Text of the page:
If you are looking for the true source of democracy in a society — if you are looking for the places where equity flourishes — you will find it in the public spaces of cities. It is there, in the streets and parks and plazas, where rich and poor meet as equals and participate in civic life together as they do nowhere else.
That was the message from Enrique Peñalosa, former mayor of Bogotá, Colombia, and Majora Carter, founder of Sustainable South Bronx, this week in a panel discussion at New York’s High Line Park. The subject was “Building Equitable Cities and Public Spaces,” the second in a three-part series called “Beyond the High Line.”
As mayor of Bogotá, Peñalosa was famous for leading a fight to create better conditions for pedestrians, cyclists and transit riders on the city’s streets. “I was almost impeached over stopping people parking on the sidewalk,” he said, showing “before” pictures of cars parked all over pedestrian pavement in the heart of the city, and “after” pictures of the same streets freed up for people to walk safely.
Creating public space where people are safe from automobiles, Peñalosa emphasized, is key to creating a more equitable city. What’s remarkable about cities today, he said, is that we consider it normal that citizens’ lives are regularly threatened by, and lost to, motor vehicle traffic. Think about how different cities could be, he said, if they were organized around robust bicycle and transit infrastructure.
Peñalosa showed pictures of some of the high-quality bike infrastructure his administration had built in Bogotá, including a 25-kilometer bicycle route going through poor neighborhoods. Excellent bike infrastructure, he said, sends a message. “It says that a citizen on a $30 bike is as important as one in a $30,000 car.”
Peñalosa also spoke about the importance of adequate parkland, especially in cities being developed today. “Pleasures we derive from things we buy wear out,” he said. “Parks are different from other public goods. Parks are a magical good whose capacity to provide joy does not wear out.”
The equitable construction and maintenance of park space is a central issue for Carter as well. Sustainable South Bronx, the non-profit she founded in 2001 and ran until 2008, pioneered the creation of park space along the borough’s blighted waterfront.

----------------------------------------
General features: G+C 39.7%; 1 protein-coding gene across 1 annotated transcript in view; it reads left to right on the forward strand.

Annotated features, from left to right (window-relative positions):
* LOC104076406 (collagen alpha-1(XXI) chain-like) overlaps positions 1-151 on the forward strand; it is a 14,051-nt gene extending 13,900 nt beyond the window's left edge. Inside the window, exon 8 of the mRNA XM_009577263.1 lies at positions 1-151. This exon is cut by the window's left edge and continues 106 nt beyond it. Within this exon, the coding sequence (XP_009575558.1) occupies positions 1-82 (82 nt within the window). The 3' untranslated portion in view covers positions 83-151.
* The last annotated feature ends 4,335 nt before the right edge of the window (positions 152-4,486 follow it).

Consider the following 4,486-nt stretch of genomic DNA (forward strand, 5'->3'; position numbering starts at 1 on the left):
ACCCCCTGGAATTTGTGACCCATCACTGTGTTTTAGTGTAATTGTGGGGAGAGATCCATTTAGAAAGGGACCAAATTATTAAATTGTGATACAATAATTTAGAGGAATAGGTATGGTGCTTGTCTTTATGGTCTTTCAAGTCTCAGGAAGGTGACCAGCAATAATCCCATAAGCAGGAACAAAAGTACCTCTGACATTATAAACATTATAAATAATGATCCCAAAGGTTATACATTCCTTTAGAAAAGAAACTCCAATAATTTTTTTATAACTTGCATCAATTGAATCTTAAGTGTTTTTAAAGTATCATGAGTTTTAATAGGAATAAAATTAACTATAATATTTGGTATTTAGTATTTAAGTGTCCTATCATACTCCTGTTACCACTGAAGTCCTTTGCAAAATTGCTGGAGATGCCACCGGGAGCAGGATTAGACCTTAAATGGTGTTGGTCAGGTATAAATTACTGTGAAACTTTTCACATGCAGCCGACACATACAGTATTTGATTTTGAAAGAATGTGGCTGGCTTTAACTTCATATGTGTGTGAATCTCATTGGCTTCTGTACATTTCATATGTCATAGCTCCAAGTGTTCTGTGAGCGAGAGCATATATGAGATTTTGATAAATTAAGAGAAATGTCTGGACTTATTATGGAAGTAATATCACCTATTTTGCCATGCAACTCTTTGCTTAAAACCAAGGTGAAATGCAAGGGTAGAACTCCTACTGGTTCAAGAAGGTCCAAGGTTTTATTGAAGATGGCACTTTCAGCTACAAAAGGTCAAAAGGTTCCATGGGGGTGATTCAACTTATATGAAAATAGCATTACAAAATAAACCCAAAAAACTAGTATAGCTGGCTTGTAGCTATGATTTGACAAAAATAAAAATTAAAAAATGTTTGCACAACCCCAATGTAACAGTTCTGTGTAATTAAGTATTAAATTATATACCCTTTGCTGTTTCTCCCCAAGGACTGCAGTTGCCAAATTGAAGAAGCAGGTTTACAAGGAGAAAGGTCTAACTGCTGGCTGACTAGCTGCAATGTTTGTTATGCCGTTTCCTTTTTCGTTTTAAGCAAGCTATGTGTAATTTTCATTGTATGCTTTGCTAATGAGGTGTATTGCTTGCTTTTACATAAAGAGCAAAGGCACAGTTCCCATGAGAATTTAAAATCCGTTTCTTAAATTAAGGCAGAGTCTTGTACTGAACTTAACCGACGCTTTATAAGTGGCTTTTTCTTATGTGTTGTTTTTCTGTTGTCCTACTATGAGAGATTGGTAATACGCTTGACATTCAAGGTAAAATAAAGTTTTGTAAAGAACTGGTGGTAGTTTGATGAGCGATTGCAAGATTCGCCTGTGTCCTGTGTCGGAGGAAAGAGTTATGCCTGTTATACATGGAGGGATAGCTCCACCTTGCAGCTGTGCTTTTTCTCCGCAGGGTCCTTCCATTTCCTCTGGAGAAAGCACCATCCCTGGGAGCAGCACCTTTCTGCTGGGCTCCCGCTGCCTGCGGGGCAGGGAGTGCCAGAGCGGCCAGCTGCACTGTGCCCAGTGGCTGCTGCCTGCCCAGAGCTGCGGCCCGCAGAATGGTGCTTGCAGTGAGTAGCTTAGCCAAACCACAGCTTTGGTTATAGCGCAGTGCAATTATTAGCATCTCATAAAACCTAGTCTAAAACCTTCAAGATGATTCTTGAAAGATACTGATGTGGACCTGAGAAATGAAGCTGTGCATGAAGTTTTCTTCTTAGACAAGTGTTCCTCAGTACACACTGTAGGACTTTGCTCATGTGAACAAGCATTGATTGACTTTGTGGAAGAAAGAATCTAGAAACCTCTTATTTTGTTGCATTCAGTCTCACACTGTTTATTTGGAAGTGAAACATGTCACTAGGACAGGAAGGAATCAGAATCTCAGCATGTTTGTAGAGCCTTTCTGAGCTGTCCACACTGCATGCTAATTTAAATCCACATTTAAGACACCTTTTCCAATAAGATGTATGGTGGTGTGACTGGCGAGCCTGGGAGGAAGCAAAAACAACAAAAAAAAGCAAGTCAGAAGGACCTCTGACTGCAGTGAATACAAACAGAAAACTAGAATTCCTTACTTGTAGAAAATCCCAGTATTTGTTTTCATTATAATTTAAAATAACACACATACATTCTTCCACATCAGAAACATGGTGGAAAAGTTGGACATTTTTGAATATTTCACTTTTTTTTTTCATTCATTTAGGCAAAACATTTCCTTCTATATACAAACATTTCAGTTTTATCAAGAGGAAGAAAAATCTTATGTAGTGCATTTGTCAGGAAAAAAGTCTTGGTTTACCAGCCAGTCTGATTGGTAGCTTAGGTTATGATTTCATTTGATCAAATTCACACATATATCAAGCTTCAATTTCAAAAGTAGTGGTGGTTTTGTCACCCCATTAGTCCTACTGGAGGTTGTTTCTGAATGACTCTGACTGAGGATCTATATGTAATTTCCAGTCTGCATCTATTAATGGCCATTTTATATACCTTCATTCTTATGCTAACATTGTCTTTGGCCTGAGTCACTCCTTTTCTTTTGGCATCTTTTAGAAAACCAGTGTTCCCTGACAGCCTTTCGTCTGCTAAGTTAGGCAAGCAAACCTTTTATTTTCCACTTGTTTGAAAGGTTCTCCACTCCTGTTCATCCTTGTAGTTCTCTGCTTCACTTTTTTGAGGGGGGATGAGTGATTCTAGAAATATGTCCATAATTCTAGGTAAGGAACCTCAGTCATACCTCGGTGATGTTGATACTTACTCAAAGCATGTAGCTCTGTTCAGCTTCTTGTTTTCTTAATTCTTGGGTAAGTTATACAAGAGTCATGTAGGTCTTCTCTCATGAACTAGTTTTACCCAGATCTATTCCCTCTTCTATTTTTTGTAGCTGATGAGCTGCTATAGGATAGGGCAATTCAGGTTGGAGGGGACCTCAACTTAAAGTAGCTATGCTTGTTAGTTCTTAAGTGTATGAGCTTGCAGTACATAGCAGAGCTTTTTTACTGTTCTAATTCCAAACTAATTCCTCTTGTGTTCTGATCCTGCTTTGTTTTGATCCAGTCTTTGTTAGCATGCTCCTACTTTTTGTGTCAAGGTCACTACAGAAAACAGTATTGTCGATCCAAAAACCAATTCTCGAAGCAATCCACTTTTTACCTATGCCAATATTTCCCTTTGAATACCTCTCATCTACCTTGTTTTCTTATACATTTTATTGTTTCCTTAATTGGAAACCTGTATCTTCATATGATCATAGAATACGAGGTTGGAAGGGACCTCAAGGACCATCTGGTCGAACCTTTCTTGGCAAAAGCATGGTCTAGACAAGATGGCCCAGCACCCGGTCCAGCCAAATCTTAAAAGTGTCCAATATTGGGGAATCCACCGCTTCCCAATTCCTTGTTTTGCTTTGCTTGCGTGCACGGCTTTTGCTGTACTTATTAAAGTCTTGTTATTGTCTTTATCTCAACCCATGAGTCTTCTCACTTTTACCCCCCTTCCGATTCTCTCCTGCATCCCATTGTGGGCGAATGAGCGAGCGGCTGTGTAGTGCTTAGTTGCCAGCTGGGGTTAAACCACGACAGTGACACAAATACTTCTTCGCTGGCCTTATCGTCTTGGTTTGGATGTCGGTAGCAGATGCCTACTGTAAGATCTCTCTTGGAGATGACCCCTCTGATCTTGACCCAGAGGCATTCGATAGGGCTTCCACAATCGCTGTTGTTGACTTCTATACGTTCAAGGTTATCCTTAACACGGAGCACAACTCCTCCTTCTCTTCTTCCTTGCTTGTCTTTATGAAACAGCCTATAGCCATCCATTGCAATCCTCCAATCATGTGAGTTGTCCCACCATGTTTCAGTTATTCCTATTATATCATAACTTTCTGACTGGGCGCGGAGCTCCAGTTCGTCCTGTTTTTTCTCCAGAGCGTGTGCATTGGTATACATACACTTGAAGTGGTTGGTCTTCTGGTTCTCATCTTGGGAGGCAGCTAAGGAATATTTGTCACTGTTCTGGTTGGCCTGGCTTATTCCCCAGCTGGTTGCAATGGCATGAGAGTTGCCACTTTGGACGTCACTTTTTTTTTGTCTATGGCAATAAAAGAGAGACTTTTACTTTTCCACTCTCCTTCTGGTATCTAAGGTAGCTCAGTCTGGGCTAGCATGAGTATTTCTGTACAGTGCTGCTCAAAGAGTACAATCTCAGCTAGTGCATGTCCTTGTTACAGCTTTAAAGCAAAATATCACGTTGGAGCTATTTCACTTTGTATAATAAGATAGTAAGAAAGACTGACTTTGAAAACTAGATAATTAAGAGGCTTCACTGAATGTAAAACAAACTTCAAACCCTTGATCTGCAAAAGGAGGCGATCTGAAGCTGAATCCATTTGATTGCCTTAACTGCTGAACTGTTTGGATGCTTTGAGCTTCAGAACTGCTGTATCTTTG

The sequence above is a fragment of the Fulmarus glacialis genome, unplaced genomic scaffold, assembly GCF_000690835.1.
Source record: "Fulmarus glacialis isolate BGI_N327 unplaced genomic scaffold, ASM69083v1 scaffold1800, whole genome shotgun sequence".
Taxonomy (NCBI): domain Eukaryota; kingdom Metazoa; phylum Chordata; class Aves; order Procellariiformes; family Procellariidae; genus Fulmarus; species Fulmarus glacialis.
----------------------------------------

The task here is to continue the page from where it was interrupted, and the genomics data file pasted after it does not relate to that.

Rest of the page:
“We were being told we needed more garbage dumps,” Carter said. Instead, her group cleaned up a riverfront garbage dump using $10,000 in seed money, then parlayed that into a $1.25 million federal transportation grant for studying and planning the South Bronx Greenway. That money, in turn, led to the city of New York putting $50 million into constructing new parks in the poorest congressional district in the nation, a process that is ongoing and will continue for years.
Carter, who still lives in the South Bronx where she grew up, still sees injustice in the way resources are distributed. She said she’d only give New York a C+ when it comes to equity and public space.
These days, she pointed out, the city expects each park to raise its own funding for upkeep and programming — a situation that leaves green space in low-income neighborhoods at a crippling disadvantage. “In poor communities,” she said, “parks are considered to be an amenity, and maintenance is an add-on.”
Her current approach to building social equity in disadvantaged neighborhoods is to explore a new model of real estate development.
“There are really only two kinds of real estate development that we see in poor communities,” she said. “There’s the kind that assumes that the place is going to be gentrified. Or the kind that just assumes that that kind of poverty is going to remain in that area.” The first, she says, leads to displacement of people already living in a neighborhood. The second results in the kind of businesses that suck money out of the community without building it up — liquor stores, pawnshops, check-cashing places.
The result, she says, is that the strivers and achievers of a community such as her own in the South Bronx, where the second model is in evidence, often leave as soon as they can.
Carter is aiming at another type of development, targeting underutilized pieces of real estate and using them to attract the types of businesses and residential development that would appeal to those who might consider leaving a neighborhood once they start doing better for themselves. She also is working on building up local jobs in growing industries such as tech and food production.
“We want to raise the bar for what passes for redevelopment for poor communities,” she said.
Public space is a big part of that vision. Carter showed pictures of an abandoned Bronx railway station, designed by the great architect Cass Gilbert and now fallen into disrepair, that her group has been working on. Ultimately, she and her colleagues plan to convert it into a business hub that would include services residents now have to travel elsewhere to get, such as a spa. In the meantime, they paid local youth to clean it up and paint it with a lively design, making the block feel more inhabited and, as a result, safer.
“You build out your public spaces in a way that forces good behavior,” Carter said. “That’s what good public space does.”
For both Carter and Peñalosa, the ability for all citizens, regardless of income, to move about the city and enjoy its streets and parks is central to a healthy city and a functional society.
“In every detail a city should reflect that human beings are sacred and that they are equal,” said Peñalosa.
Carter put it this way: “Everyone has the right to be happy and safe everywhere. That’s not too much to ask, is it?”
Watch a full-length video of the talk here.
This post is sponsored by Friends of the High Line.
Sarah Goodyear has written about cities for a variety of publications, including CityLab, Grist and Streetsblog. She lives in Brooklyn.